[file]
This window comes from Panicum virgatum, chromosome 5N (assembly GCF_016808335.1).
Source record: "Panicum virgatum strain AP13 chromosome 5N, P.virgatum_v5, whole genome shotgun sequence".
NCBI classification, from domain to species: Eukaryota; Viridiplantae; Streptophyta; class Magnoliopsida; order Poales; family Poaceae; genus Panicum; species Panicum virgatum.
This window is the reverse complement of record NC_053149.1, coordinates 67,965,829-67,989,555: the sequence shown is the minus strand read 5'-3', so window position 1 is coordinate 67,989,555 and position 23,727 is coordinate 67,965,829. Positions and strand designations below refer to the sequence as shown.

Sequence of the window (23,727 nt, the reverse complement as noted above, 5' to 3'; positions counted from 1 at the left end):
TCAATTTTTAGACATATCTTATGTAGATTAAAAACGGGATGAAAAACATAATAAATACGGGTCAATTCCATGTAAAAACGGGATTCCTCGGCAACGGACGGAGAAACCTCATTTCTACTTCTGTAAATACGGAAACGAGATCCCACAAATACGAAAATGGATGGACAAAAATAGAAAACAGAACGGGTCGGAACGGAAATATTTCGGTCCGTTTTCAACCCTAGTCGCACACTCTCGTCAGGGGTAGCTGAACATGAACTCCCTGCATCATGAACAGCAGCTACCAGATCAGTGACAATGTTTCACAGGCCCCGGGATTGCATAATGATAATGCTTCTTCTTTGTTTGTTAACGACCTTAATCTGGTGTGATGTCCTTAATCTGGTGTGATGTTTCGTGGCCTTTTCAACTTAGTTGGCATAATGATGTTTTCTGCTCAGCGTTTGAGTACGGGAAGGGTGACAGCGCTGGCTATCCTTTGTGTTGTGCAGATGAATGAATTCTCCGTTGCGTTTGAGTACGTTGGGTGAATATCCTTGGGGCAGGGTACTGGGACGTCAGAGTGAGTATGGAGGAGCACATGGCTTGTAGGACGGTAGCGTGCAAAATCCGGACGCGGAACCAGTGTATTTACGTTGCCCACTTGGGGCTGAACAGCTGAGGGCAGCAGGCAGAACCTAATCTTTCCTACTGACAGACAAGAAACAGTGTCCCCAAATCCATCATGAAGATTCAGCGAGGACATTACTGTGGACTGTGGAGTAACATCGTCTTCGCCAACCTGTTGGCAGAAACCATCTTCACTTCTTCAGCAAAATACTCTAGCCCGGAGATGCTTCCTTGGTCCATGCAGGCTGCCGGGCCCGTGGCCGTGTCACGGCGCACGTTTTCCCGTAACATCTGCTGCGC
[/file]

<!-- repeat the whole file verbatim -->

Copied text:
This window comes from Panicum virgatum, chromosome 5N (assembly GCF_016808335.1).
Source record: "Panicum virgatum strain AP13 chromosome 5N, P.virgatum_v5, whole genome shotgun sequence".
NCBI classification, from domain to species: Eukaryota; Viridiplantae; Streptophyta; class Magnoliopsida; order Poales; family Poaceae; genus Panicum; species Panicum virgatum.
This window is the reverse complement of record NC_053149.1, coordinates 67,965,829-67,989,555: the sequence shown is the minus strand read 5'-3', so window position 1 is coordinate 67,989,555 and position 23,727 is coordinate 67,965,829. Positions and strand designations below refer to the sequence as shown.

Sequence of the window (23,727 nt, the reverse complement as noted above, 5' to 3'; positions counted from 1 at the left end):
TCAATTTTTAGACATATCTTATGTAGATTAAAAACGGGATGAAAAACATAATAAATACGGGTCAATTCCATGTAAAAACGGGATTCCTCGGCAACGGACGGAGAAACCTCATTTCTACTTCTGTAAATACGGAAACGAGATCCCACAAATACGAAAATGGATGGACAAAAATAGAAAACAGAACGGGTCGGAACGGAAATATTTCGGTCCGTTTTCAACCCTAGTCGCACACTCTCGTCAGGGGTAGCTGAACATGAACTCCCTGCATCATGAACAGCAGCTACCAGATCAGTGACAATGTTTCACAGGCCCCGGGATTGCATAATGATAATGCTTCTTCTTTGTTTGTTAACGACCTTAATCTGGTGTGATGTCCTTAATCTGGTGTGATGTTTCGTGGCCTTTTCAACTTAGTTGGCATAATGATGTTTTCTGCTCAGCGTTTGAGTACGGGAAGGGTGACAGCGCTGGCTATCCTTTGTGTTGTGCAGATGAATGAATTCTCCGTTGCGTTTGAGTACGTTGGGTGAATATCCTTGGGGCAGGGTACTGGGACGTCAGAGTGAGTATGGAGGAGCACATGGCTTGTAGGACGGTAGCGTGCAAAATCCGGACGCGGAACCAGTGTATTTACGTTGCCCACTTGGGGCTGAACAGCTGAGGGCAGCAGGCAGAACCTAATCTTTCCTACTGACAGACAAGAAACAGTGTCCCCAAATCCATCATGAAGATTCAGCGAGGACATTACTGTGGACTGTGGAGTAACATCGTCTTCGCCAACCTGTTGGCAGAAACCATCTTCACTTCTTCAGCAAAATACTCTAGCCCGGAGATGCTTCCTTGGTCCATGCAGGCTGCCGGGCCCGTGGCCGTGTCACGGCGCACGTTTTCCCGTAACATCTGCTGCGC